Sefi Atta’s 2012 novel, A Bit of Difference, opens with Deola Bello, a Nigerian character with a British passport. On a business trip from London to Atlanta, she wears silver hoops in her ears and rocks an Afro. She moves between global metropolitan cities easily, from London to Lagos to LA. The narrator of Helon Habila’s 2019 novel Travellers shares a similar privilege. With a US green card and married to an American wife, he moves from the States to Berlin to Basel without any difficulty. However, when he loses his passport and green card on a train back to Berlin from Basel, he becomes an insecure traveller. The narrator of Harare North by Brian Chikwava, on the other hand, is detained at once when he arrives at Gatwick airport, UK. Fleeing political turmoil in then Mugabe’s Zimbabwe, the 22-year-old narrator does not have the privilege of characters like Deola Bello or Habila’s narrator. These three novels, important contributions to recent debates about Afropolitanism, remind us of what it means to be mobile and transnational for Africans in the era of globalisation still marked by inequalities.
British-American writer of Ghanaian and Nigerian origins Taiye Selasi, coined the word Afropolitanism in an essay published in 2005 titled ‘Bye-bye Babar (or what is an Afropolitan?)’. She used it to describe a category of Africans in the diaspora who can claim ties with multiple places. They can move with ease and their sense of self is tied to more than one place, usually a city in Africa and another or more in the West. Following its initial use by Selasi, criticisms have trailed the use of the term. Controversies abound as to what its meaning should be, what its potential relevance might be, or whether its pitfalls have made it irrelevant and thus should be discarded.
One of the most enduring criticisms has been that the term drowns out the voice of other Africans in the diaspora who do not have the same privileges and that it obscures the inequality that colours twenty-first-century life in its consumerist lifestyle and elitist leanings. It is no doubt important to point out these issues. Yet, that the term began as a social identity does not mean this should obscure its other potential uses. Even as a social identity, Afropolitanism does not claim to homogenise the African diaspora. It presents a form of cultural identity, as discussed by Stuart Hall, which is a process of becoming. It is a product of the past, but unlike previous articulations of African identities such as Negritude and Pan-Africanism, it is not steeped in the past. Rather, it is a subject of constant transformation and contestation.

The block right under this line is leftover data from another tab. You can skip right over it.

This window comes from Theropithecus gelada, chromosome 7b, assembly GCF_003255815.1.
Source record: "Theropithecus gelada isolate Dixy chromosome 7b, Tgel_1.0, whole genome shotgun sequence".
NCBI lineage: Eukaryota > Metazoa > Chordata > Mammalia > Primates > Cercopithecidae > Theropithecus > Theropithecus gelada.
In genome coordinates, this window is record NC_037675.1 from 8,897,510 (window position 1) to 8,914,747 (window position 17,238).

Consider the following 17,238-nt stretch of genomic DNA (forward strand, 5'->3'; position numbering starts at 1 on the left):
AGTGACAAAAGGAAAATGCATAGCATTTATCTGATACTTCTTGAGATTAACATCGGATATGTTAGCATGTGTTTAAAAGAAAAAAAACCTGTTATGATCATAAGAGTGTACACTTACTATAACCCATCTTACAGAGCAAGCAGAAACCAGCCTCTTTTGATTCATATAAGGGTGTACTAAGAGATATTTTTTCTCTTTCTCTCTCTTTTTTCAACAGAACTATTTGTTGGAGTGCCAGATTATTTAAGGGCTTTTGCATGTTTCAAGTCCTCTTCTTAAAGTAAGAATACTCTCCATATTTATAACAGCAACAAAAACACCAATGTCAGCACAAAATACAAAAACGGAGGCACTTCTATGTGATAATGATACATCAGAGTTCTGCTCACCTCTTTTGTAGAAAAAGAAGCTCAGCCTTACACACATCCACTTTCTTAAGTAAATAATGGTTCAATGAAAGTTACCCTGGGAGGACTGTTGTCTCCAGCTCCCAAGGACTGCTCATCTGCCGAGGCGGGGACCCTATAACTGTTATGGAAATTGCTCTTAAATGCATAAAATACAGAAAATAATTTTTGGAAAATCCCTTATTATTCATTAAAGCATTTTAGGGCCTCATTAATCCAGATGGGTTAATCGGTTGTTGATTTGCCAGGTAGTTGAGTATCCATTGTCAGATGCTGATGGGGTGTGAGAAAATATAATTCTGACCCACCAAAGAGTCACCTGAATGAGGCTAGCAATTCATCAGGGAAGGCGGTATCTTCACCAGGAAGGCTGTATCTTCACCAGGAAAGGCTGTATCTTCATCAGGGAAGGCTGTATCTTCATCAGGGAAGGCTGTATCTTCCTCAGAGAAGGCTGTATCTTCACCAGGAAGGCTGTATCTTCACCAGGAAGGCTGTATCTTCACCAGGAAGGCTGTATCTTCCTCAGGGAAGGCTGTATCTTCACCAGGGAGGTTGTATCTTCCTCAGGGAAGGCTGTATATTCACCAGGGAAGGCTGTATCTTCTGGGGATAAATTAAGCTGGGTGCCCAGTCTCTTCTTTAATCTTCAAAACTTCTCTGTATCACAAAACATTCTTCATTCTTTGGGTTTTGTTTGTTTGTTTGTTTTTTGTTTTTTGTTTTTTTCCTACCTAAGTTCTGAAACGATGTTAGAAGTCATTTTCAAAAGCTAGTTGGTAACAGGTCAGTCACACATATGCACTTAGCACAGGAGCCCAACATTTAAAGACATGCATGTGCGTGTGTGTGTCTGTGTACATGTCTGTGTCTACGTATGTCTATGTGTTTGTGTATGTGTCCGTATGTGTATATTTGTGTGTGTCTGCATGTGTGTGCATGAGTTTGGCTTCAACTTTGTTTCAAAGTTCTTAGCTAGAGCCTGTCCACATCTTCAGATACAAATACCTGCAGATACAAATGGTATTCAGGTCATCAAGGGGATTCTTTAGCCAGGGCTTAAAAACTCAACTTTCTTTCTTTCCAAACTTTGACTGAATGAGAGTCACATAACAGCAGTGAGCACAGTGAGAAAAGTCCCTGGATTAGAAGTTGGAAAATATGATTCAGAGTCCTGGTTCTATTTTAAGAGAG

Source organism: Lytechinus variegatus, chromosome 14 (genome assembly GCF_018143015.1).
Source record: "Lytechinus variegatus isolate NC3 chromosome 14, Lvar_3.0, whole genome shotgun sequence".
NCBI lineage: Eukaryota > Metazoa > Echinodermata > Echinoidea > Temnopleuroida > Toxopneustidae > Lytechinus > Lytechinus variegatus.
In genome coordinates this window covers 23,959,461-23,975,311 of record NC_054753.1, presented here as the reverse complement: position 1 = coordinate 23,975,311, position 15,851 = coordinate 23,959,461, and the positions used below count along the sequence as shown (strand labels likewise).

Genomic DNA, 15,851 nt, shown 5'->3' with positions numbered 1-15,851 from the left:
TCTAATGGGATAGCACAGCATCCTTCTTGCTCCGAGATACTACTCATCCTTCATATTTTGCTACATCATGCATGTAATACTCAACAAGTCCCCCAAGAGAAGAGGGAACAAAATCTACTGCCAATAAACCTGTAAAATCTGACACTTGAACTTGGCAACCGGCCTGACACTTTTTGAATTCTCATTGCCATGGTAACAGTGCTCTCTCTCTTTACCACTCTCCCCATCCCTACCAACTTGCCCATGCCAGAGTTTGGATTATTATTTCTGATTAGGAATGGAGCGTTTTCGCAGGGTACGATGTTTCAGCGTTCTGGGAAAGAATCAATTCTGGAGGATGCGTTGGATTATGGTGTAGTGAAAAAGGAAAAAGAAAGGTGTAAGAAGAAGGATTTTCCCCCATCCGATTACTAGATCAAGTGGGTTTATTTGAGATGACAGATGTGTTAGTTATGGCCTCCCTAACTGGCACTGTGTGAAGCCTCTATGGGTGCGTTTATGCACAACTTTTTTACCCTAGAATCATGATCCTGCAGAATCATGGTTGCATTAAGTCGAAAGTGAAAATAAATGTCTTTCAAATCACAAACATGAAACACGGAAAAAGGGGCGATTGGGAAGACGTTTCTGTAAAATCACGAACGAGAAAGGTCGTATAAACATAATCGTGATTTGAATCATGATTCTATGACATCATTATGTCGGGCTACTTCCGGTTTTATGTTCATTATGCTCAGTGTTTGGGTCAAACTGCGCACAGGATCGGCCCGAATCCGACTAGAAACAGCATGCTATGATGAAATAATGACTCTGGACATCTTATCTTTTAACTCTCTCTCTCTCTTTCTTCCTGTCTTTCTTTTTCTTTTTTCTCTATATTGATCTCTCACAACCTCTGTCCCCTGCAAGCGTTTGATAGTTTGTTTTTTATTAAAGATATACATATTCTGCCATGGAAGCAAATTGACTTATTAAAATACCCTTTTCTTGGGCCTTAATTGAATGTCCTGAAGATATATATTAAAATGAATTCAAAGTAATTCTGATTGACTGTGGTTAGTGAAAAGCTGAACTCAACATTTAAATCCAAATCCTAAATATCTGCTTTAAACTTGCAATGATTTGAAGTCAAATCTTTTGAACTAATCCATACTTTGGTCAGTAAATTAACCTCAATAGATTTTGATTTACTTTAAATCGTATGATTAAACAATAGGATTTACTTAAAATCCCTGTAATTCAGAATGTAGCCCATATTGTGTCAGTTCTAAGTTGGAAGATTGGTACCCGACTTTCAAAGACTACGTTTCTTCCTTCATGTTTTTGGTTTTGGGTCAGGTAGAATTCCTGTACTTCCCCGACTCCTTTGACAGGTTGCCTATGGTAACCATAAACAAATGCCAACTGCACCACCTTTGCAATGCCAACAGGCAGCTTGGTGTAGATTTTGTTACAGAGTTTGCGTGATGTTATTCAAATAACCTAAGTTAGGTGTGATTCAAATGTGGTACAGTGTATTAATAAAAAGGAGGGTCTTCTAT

As a site of contestation, this means that the identity is not fixed, nor is it gotten automatically by the virtue of mobility. Afropolitanism can thus be adopted or not by both elite and non-elite diasporic Africans, as the narrator of Harare North does by ridiculing the lifestyle, calling Afropolitans ‘lapsed Africans’. It is, however, in this process of contestation that Afropolitanism becomes more useful as an analytical tool. It reveals the politics of mobility and the way socioeconomic disparities between migrants shape their lives in the diaspora. At the same time, it reveals the contest that necessitates the term and its consequent resistance to the ways Africans are seen abroad as well as the structures that limit their movement in the era of globalisation.
For characters like Deola Bello and Habila’s narrator who mirrors Afropolitanism, their movement is still attended by a tension that comes with being African in the world. This tension is cushioned by the socioeconomic and cultural securities they have, such as Western passports and well-paying jobs. It, however, manifests when they lose these privileges, as we see with Habila’s narrator. What my ongoing research points out then is that, rather than disregard Afropolitanism, it is worth engaging the term for the way it illuminates the politics of mobility and the negotiation of Afro-diasporic identities.
Afropolitanism presents a vision of world citizenship that some Africans desire, but which is inaccessible for many. For those who can, their modes of access also differ as the socioeconomic conditions of each migrant or group of migrants continue to shape their experiences in the diaspora. While the current era of globalisation presents an image of hypermobility and interconnectedness, this is inaccessible to many people. This is the ultimate irony of globalisation and global mobility. As these literary texts show, mobility is still unequally accessed, and for Africans without a certain cushion, travel is still less liberating. Perhaps then Afropolitanism can be a reminder of how unequal the world still is, and perhaps it can be an attempt toward changing the narrative about African mobility.
Daniel Olaoluwa Whyte
Daniel Olaoluwa Whyte is a researcher with an interest in African and African Diaspora Studies. He is currently an MPhil student in African Studies at the University of Cambridge, where his research focuses on the representation of mobility in Afro-diasporic fiction. He tweets at @_DanWhyte.